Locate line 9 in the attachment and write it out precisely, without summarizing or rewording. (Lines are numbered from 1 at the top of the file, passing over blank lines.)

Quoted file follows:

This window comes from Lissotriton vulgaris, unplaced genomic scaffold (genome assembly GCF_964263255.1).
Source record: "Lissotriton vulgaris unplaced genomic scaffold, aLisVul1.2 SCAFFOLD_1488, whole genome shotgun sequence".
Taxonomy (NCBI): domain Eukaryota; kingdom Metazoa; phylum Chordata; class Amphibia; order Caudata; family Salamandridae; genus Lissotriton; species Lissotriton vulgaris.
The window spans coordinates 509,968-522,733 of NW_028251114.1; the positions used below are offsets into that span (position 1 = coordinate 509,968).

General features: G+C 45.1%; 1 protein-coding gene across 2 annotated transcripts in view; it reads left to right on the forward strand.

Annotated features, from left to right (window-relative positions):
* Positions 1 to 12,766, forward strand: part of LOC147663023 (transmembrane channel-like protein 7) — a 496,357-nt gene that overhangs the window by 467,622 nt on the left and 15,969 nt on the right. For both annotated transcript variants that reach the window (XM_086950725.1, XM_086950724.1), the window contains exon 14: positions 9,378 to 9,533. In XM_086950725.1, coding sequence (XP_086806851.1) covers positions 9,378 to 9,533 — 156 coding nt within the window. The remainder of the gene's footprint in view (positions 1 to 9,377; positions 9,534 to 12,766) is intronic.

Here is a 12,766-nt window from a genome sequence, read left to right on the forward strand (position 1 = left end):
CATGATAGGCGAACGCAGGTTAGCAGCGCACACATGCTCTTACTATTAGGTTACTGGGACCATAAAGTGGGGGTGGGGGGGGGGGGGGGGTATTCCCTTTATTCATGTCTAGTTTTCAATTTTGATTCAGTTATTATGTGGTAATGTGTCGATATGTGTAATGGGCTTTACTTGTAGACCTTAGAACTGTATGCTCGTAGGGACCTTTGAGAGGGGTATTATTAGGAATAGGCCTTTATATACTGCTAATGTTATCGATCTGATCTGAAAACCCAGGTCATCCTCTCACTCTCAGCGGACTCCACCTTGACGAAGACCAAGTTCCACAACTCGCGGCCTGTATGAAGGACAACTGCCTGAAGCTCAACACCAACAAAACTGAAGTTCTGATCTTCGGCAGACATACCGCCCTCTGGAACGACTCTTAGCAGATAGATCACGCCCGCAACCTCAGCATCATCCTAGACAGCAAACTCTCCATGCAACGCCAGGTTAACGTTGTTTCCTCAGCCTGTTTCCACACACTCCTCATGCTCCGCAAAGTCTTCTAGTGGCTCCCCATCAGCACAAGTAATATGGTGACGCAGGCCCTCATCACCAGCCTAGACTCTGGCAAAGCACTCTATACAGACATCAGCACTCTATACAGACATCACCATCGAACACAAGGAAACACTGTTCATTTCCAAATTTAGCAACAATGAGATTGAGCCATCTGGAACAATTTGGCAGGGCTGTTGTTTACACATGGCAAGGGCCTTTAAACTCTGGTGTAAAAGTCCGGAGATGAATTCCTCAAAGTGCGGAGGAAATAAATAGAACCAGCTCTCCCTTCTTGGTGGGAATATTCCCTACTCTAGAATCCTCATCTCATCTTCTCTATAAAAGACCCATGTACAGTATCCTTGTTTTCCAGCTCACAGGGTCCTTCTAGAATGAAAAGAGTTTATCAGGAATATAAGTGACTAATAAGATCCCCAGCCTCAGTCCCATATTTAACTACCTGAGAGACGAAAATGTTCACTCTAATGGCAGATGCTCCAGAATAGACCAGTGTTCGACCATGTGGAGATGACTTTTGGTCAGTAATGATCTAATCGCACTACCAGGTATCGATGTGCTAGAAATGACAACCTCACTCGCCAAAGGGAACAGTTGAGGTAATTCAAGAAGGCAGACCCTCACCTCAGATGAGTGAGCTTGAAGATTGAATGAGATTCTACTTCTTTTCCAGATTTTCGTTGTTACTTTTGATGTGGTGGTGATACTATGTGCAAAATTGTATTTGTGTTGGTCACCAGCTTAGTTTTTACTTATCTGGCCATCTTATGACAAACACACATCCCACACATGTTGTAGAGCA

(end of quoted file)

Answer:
CATGATAGGCGAACGCAGGTTAGCAGCGCACACATGCTCTTACTATTAGGTTACTGGGACCATAAAGTGGGGGTGGGGGGGGGGGGGGGGTATTCCCTTTATTCATGTCTAGTTTTCAATTTTGATTCAGTTATTATGTGGTAATGTGTCGATATGTGTAATGGGCTTTACTTGTAGACCTTAGAACTGTATGCTCGTAGGGACCTTTGAGAGGGGTATTATTAGGAATAGGCCTTTATATACTGCTAATGTTATCGATCTGATCTGAAAACCCAGGTCATCCTCTCACTCTCAGCGGACTCCACCTTGACGAAGACCAAGTTCCACAACTCGCGGCCTGTATGAAGGACAACTGCCTGAAGCTCAACACCAACAAAACTGAAGTTCTGATCTTCGGCAGACATACCGCCCTCTGGAACGACTCTTAGCAGATAGATCACGCCCGCAACCTCAGCATCATCCTAGACAGCAAACTCTCCATGCAACGCCAGGTTAACGTTGTTTCCTCAGCCTGTTTCCACACACTCCTCATGCTCCGCAAAGTCTTCTAGTGGCTCCCCATCAGCACAAGTAATATGGTGACGCAGGCCCTCATCACCAGCCTAGACTCTGGCAAAGCACTCTATACAGACATCAGCACTCTATACAGACATCACCATCGAACACAAGGAAACACTGTTCATTTCCAAATTTAGCAACAATGAGATTGAGCCATCTGGAACAATTTGGCAGGGCTGTTGTTTACACATGGCAAGGGCCTTTAAACTCTGGTGTAAAAGTCCGGAGATGAATTCCTCAAAGTGCGGAGGAAATAAATAGAACCAGCTCTCCCTTCTTGGTGGGAATATTCCCTACTCTAGAATCCTCATCTCATCTTCTCTATAAAAGACCCATGTACAGTATCCTTGTTTTCCAGCTCACAGGGTCCTTCTAGAATGAAAAGAGTTTATCAGGAATATAAGTGACTAATAAGATCCCCAGCCTCAGTCCCATATTTAACTACCTGAGAGACGAAAATGTTCACTCTAATGGCAGATGCTCCAGAATAGACCAGTGTTCGACCATGTGGAGATGACTTTTGGTCAGTAATGATCTAATCGCACTACCAGGTATCGATGTGCTAGAAATGACAACCTCACTCGCCAAAGGGAACAGTTGAGGTAATTCAAGAAGGCAGACCCTCACCTCAGATGAGTGAGCTTGAAGATTGAATGAGATTCTACTTCTTTTCCAGATTTTCGTTGTTACTTTTGATGTGGTGGTGATACTATGTGCAAAATTGTATTTGTGTTGGTCACCAGCTTAGTTTTTACTTATCTGGCCATCTTATGACAAACACACATCCCACACATGTTGTAGAGCA